A Closer Look at the IVPP Pterosaur Egg and Embryo

The IVPP 13758 pterosaur egg and embryo were the first to be described and illustrated (Wang and Zhou 2004, Fig 1 far left and near left). Unfortunately the tracing of the specimen was crude, the reconstruction was off and the identification was mistaken.

The IVPP embryo pterosaur

Figure 1. Click for more information. The IVPP embryo pterosaur (far left) as originally traced, (near left) as originally reconstructed as a baby ornithocheirid, but with a very short rostrum, (near right) traced using the DGS method, (far right) adult reconstructed at 8x the embryo size.

A new tracing (Fig. 2) was made without seeing the specimen, but rather employing DGS (digital graphic segregation) based on two published photographs of the plate and counterplate of the split fossil digitally layered and rematched to each other. No other technique permits the plate and counterplate images to coincide as originally found. Every element of the skeleton was identified, all symmetrical elements match and the specimen shares a suite of traits with sister taxa.

the IVPP egg/embryo

Figure 2. Click to enlarge. A magnitude of more detail was gleaned from this fossil (the IVPP egg/embryo) using the DGS method. The jumble of bones is difficult to deal with, but the DGS method enables the segregation of certain bones from one another. Upper left: wings. Upper right: legs and feet. Lower left: skull, pelvis and axial elements. Lower right: Sternal complex, pectoral girdle, palatal elements.

What Is It?
The IVPP pterosaur embryo was misidentified as an ornithocheirid under the old archosaur precept that hatchlings would have a short rostrum and large eyes. The IVPP embryo does have a short rostrum but that’s because it’s a basal anurognathid, all of which have a short rostrum at the adult stage. The eyes were actually no larger than those of sister taxa.

The Anurognathidae to scale.

Figure 1. Click to enlarge. The Anurognathidae to scale.

It’s BIG Baby!
To add a twist to this puzzle, this embryo is the size of other adult anurognathids. That means the adult, at 8x larger (based on pelvic opening and eggshell diameters) was several times larger than the largest commonly acknowledged anurognathid. We don’t have an adult of this anurognathid, but we do know from Pterodaustro, Pteranodon, Tupuxuara and Darwinopterus that the hatchlings and juveniles were virtually identical to adults in all pterosaurs, crests and all.

The IVPP embryo

Figure 5. The IVPP embryo scaled to an adult size (based on matching the egg to the pelvic opening diameter, along with various views of the skeleton and an egg and hatchling.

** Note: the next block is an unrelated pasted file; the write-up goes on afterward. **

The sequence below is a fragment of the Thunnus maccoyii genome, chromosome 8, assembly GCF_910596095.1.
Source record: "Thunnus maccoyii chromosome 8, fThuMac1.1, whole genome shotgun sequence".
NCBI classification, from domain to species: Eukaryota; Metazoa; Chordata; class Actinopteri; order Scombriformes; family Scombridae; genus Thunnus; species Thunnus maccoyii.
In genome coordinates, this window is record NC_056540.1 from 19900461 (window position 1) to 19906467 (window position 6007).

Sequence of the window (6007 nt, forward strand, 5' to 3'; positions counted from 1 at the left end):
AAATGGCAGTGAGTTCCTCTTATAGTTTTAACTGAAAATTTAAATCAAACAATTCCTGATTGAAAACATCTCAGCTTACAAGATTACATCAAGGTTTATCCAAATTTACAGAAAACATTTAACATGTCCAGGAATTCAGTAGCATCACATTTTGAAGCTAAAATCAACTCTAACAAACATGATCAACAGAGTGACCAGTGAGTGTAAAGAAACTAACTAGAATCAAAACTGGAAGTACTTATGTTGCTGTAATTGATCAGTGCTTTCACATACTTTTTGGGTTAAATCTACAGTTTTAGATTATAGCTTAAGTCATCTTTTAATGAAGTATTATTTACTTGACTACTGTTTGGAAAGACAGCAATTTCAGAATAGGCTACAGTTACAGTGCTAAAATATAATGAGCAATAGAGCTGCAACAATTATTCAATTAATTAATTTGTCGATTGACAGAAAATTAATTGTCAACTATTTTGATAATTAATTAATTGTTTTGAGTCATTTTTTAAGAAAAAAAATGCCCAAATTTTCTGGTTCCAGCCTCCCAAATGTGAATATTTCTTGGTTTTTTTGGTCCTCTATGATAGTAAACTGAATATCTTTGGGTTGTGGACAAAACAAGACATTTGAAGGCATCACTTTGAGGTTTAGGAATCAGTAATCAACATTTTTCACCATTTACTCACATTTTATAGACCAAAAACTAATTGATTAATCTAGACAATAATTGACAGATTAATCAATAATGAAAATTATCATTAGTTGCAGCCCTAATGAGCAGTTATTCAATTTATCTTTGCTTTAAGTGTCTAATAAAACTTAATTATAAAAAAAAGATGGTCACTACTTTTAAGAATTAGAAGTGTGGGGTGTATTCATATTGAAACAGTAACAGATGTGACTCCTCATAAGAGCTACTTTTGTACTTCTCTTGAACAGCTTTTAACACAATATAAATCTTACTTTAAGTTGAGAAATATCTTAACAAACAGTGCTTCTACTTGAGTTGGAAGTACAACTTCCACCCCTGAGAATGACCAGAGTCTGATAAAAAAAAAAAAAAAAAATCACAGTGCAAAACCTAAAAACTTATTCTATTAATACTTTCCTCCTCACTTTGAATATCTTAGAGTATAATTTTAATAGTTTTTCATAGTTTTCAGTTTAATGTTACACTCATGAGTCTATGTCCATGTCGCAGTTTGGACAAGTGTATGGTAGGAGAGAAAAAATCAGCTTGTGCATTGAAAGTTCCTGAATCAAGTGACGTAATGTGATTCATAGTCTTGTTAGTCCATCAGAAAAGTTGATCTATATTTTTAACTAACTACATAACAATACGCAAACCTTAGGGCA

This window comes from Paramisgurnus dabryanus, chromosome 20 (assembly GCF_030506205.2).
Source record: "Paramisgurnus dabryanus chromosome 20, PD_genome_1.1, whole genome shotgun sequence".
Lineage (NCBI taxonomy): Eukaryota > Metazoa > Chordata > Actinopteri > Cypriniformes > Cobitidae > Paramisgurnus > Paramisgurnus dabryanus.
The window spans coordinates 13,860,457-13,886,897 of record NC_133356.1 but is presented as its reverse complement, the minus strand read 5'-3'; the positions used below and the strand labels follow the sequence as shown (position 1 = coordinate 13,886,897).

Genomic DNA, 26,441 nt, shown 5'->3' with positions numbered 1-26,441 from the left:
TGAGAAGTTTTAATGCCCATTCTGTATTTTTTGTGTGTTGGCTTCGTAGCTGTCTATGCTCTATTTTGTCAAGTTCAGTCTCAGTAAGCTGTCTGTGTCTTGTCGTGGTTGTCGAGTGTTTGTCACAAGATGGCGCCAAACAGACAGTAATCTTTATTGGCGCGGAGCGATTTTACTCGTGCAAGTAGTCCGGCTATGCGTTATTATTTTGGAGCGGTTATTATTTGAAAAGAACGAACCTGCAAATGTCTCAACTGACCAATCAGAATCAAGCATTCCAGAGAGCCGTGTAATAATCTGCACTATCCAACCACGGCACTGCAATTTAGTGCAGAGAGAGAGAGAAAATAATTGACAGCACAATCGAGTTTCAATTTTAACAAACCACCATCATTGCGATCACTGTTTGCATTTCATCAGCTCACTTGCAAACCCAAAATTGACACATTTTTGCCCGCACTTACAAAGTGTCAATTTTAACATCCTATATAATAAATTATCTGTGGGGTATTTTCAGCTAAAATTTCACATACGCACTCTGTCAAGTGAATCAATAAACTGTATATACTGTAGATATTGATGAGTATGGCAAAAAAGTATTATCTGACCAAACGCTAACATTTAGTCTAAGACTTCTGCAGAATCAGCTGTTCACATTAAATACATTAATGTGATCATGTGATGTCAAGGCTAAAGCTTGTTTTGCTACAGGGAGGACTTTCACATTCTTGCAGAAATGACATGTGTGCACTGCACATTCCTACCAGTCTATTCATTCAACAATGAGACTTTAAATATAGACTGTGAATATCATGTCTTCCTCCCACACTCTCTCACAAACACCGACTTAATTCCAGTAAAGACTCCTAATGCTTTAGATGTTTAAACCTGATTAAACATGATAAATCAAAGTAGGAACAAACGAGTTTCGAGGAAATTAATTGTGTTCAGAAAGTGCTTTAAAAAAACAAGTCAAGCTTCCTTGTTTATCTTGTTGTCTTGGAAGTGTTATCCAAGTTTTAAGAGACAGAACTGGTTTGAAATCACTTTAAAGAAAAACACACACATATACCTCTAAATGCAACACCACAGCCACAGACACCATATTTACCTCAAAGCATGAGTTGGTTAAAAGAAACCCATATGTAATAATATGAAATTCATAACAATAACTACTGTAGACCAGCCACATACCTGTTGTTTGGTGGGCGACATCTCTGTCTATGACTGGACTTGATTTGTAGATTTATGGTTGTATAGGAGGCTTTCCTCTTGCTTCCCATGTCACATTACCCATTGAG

Now to Describe This New Anurognathid
The skull is unknown in the three more primitive sister taxa. Distinct from Dimorphodon, the skull of the IVPP embryo had a smaller naris but was otherwise quite similar. The postorbital was larger. The dentary teeth were relatively larger. The cervical neural spines were shorter. Approximately 10 vertebrae were sacrals. The caudals were reduced to a vestige. The sternum was rectangular. The scapula was shorter. The coracoid ventral stem was not expanded. The metacarpus was longer than in sister taxa. Manual 4.4 was relatively shorter. The pelvis was relatively larger. The ischium and pubis was notched and the ischium was broad. The hind limb and especially the tibia was longer. Pedal 5.1 did not extend to the tip of metatarsal IV.

A Derived Species of a Primitive Clade
The IVPP embryo was a basal protoanurognathid (if Dendrorhynchoides is considered the basalmost anurognathid), yet it survived into the Early Cretaceous. It retained an elongated Dimorphodon-like premaxilla that was V-shaped in palatal view, but it also had a rather elongated metacarpus, whereas most other anurognathids, like Batrachognathus, shortened theirs. The IVPP embryo also had an elongated neck, more like Dimorphodon than Dendrorhynchoides, Peteinosaurus or any of its closests sisters. Thus, the elongated neck, like the elongated metacarpus, appears to be derived. The relative brevity of the toes is matched only by D? weintraubi, another larger-than-normal anurognathid from the Early Jurassic of North America.

And the Eggshell
The eggshell was thinner than in any archosaur or archosauromorph (Deeming and Unwin 2007) and most like that of lizards able to retain the embryo until just before hatching. All current evidence indicates that pterosaur mothers carried their single embryos until just prior to hatching. How ridiculous would it be to expect humming-bird-sized to fly-sized tiny hatchling pterosaurs to crawl through sand or mud after being buried prior to hatching, as Deeming and Unwin (2007) and Grellet-Tinner et al. (2007) proposed under the disproven archosaur paradigm (Bennett 1996b). Tiny pteros were not as tough as little turtles and crocs. Think of their fragile wing membranes.

As always, I encourage readers to see specimens, make observations and come to your own conclusions. Test. Test. And test again.

Evidence and support in the form of nexus, pdf and jpeg files will be sent to all who request additional data.

Deeming C and Unwin DM 2007. Eggshell structure and its implications for pterosaur reproductive biology and physiology. Flugsaurier, the Wellnhofer pterosaur meeting, Munich, 12.
Grellet-Tinner G, Wroe S, Thompson SB and Ji Q 2007. A note on pterosaur nesting behavior. Historical Biology 19:273–277.
Wang X-L and Zhou Z 2004. Palaeontology: pterosaur embryo from the Early Cretaceous. Nature 429: 623.

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